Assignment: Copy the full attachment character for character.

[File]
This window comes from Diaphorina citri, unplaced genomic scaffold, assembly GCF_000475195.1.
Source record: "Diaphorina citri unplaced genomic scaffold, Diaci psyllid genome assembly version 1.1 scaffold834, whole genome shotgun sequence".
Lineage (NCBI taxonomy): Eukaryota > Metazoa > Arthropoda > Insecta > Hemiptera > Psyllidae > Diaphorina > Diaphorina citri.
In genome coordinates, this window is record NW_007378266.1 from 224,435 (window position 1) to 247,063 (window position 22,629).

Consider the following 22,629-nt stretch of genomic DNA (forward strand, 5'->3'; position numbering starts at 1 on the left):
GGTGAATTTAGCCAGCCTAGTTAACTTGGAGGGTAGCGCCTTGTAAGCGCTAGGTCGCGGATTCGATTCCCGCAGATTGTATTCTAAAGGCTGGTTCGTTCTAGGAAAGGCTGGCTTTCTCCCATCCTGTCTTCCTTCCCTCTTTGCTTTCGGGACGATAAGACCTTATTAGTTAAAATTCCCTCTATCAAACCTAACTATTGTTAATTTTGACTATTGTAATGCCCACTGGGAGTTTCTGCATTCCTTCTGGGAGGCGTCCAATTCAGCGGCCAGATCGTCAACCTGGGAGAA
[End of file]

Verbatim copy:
This window comes from Diaphorina citri, unplaced genomic scaffold, assembly GCF_000475195.1.
Source record: "Diaphorina citri unplaced genomic scaffold, Diaci psyllid genome assembly version 1.1 scaffold834, whole genome shotgun sequence".
Lineage (NCBI taxonomy): Eukaryota > Metazoa > Arthropoda > Insecta > Hemiptera > Psyllidae > Diaphorina > Diaphorina citri.
In genome coordinates, this window is record NW_007378266.1 from 224,435 (window position 1) to 247,063 (window position 22,629).

Consider the following 22,629-nt stretch of genomic DNA (forward strand, 5'->3'; position numbering starts at 1 on the left):
GGTGAATTTAGCCAGCCTAGTTAACTTGGAGGGTAGCGCCTTGTAAGCGCTAGGTCGCGGATTCGATTCCCGCAGATTGTATTCTAAAGGCTGGTTCGTTCTAGGAAAGGCTGGCTTTCTCCCATCCTGTCTTCCTTCCCTCTTTGCTTTCGGGACGATAAGACCTTATTAGTTAAAATTCCCTCTATCAAACCTAACTATTGTTAATTTTGACTATTGTAATGCCCACTGGGAGTTTCTGCATTCCTTCTGGGAGGCGTCCAATTCAGCGGCCAGATCGTCAACCTGGGAGAA